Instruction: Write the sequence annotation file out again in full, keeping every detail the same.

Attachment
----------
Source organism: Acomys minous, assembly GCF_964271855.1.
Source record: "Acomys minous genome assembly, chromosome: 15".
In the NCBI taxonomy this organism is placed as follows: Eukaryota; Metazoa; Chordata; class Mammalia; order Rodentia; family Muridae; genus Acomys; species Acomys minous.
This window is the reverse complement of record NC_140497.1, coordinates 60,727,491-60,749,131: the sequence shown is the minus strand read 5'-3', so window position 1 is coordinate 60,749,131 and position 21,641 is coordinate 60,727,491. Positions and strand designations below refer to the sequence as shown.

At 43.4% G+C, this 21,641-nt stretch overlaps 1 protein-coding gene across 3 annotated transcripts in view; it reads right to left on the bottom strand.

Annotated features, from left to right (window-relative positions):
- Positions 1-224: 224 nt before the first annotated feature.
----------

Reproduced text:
Source organism: Acomys minous, assembly GCF_964271855.1.
Source record: "Acomys minous genome assembly, chromosome: 15".
In the NCBI taxonomy this organism is placed as follows: Eukaryota; Metazoa; Chordata; class Mammalia; order Rodentia; family Muridae; genus Acomys; species Acomys minous.
This window is the reverse complement of record NC_140497.1, coordinates 60,727,491-60,749,131: the sequence shown is the minus strand read 5'-3', so window position 1 is coordinate 60,749,131 and position 21,641 is coordinate 60,727,491. Positions and strand designations below refer to the sequence as shown.

At 43.4% G+C, this 21,641-nt stretch overlaps 1 protein-coding gene across 3 annotated transcripts in view; it reads right to left on the bottom strand.

Annotated features, from left to right (window-relative positions):
- Positions 1-224: 224 nt before the first annotated feature.